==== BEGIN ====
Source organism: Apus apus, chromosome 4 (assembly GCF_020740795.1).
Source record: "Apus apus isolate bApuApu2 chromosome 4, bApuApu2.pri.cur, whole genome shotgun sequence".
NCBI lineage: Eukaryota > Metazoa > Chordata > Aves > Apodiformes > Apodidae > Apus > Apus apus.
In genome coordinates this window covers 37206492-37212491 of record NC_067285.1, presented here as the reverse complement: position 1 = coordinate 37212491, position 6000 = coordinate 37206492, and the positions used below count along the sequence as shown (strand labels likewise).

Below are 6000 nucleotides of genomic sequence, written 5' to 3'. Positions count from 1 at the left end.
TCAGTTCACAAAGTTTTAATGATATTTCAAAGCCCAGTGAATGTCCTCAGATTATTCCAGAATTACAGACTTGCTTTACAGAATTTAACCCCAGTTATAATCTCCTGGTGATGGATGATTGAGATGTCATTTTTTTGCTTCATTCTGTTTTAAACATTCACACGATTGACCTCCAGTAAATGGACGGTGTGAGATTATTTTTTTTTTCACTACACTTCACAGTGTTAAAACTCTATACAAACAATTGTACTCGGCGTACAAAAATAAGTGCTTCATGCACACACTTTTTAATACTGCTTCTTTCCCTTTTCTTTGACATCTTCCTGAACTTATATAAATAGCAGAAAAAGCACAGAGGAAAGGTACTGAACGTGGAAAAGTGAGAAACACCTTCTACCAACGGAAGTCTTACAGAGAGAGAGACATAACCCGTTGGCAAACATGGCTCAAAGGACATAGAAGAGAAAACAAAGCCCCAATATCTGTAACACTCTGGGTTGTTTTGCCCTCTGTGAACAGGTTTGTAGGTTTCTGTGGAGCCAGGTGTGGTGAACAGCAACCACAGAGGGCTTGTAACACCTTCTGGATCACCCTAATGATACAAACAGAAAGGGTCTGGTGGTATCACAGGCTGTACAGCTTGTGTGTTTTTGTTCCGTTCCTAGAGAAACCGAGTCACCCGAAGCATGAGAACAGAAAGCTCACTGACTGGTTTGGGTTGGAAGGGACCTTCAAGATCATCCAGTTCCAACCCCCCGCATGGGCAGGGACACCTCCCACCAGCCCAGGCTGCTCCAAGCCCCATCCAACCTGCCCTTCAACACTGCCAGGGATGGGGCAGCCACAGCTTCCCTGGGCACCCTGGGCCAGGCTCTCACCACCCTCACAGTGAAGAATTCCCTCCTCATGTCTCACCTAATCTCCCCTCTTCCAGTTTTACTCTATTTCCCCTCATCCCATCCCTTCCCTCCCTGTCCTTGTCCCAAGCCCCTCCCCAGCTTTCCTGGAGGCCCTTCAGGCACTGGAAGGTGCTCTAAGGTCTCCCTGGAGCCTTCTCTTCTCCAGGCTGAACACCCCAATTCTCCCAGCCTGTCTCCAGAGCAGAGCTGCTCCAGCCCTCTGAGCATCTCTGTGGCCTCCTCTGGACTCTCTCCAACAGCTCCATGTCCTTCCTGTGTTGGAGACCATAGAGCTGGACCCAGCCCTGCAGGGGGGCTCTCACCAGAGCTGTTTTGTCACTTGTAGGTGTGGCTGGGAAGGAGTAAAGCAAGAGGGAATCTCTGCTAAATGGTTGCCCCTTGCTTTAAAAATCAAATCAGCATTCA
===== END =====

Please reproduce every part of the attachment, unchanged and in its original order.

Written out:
Source organism: Apus apus, chromosome 4 (assembly GCF_020740795.1).
Source record: "Apus apus isolate bApuApu2 chromosome 4, bApuApu2.pri.cur, whole genome shotgun sequence".
NCBI lineage: Eukaryota > Metazoa > Chordata > Aves > Apodiformes > Apodidae > Apus > Apus apus.
In genome coordinates this window covers 37206492-37212491 of record NC_067285.1, presented here as the reverse complement: position 1 = coordinate 37212491, position 6000 = coordinate 37206492, and the positions used below count along the sequence as shown (strand labels likewise).

Below are 6000 nucleotides of genomic sequence, written 5' to 3'. Positions count from 1 at the left end.
TCAGTTCACAAAGTTTTAATGATATTTCAAAGCCCAGTGAATGTCCTCAGATTATTCCAGAATTACAGACTTGCTTTACAGAATTTAACCCCAGTTATAATCTCCTGGTGATGGATGATTGAGATGTCATTTTTTTGCTTCATTCTGTTTTAAACATTCACACGATTGACCTCCAGTAAATGGACGGTGTGAGATTATTTTTTTTTTCACTACACTTCACAGTGTTAAAACTCTATACAAACAATTGTACTCGGCGTACAAAAATAAGTGCTTCATGCACACACTTTTTAATACTGCTTCTTTCCCTTTTCTTTGACATCTTCCTGAACTTATATAAATAGCAGAAAAAGCACAGAGGAAAGGTACTGAACGTGGAAAAGTGAGAAACACCTTCTACCAACGGAAGTCTTACAGAGAGAGAGACATAACCCGTTGGCAAACATGGCTCAAAGGACATAGAAGAGAAAACAAAGCCCCAATATCTGTAACACTCTGGGTTGTTTTGCCCTCTGTGAACAGGTTTGTAGGTTTCTGTGGAGCCAGGTGTGGTGAACAGCAACCACAGAGGGCTTGTAACACCTTCTGGATCACCCTAATGATACAAACAGAAAGGGTCTGGTGGTATCACAGGCTGTACAGCTTGTGTGTTTTTGTTCCGTTCCTAGAGAAACCGAGTCACCCGAAGCATGAGAACAGAAAGCTCACTGACTGGTTTGGGTTGGAAGGGACCTTCAAGATCATCCAGTTCCAACCCCCCGCATGGGCAGGGACACCTCCCACCAGCCCAGGCTGCTCCAAGCCCCATCCAACCTGCCCTTCAACACTGCCAGGGATGGGGCAGCCACAGCTTCCCTGGGCACCCTGGGCCAGGCTCTCACCACCCTCACAGTGAAGAATTCCCTCCTCATGTCTCACCTAATCTCCCCTCTTCCAGTTTTACTCTATTTCCCCTCATCCCATCCCTTCCCTCCCTGTCCTTGTCCCAAGCCCCTCCCCAGCTTTCCTGGAGGCCCTTCAGGCACTGGAAGGTGCTCTAAGGTCTCCCTGGAGCCTTCTCTTCTCCAGGCTGAACACCCCAATTCTCCCAGCCTGTCTCCAGAGCAGAGCTGCTCCAGCCCTCTGAGCATCTCTGTGGCCTCCTCTGGACTCTCTCCAACAGCTCCATGTCCTTCCTGTGTTGGAGACCATAGAGCTGGACCCAGCCCTGCAGGGGGGCTCTCACCAGAGCTGTTTTGTCACTTGTAGGTGTGGCTGGGAAGGAGTAAAGCAAGAGGGAATCTCTGCTAAATGGTTGCCCCTTGCTTTAAAAATCAAATCAGCATTCA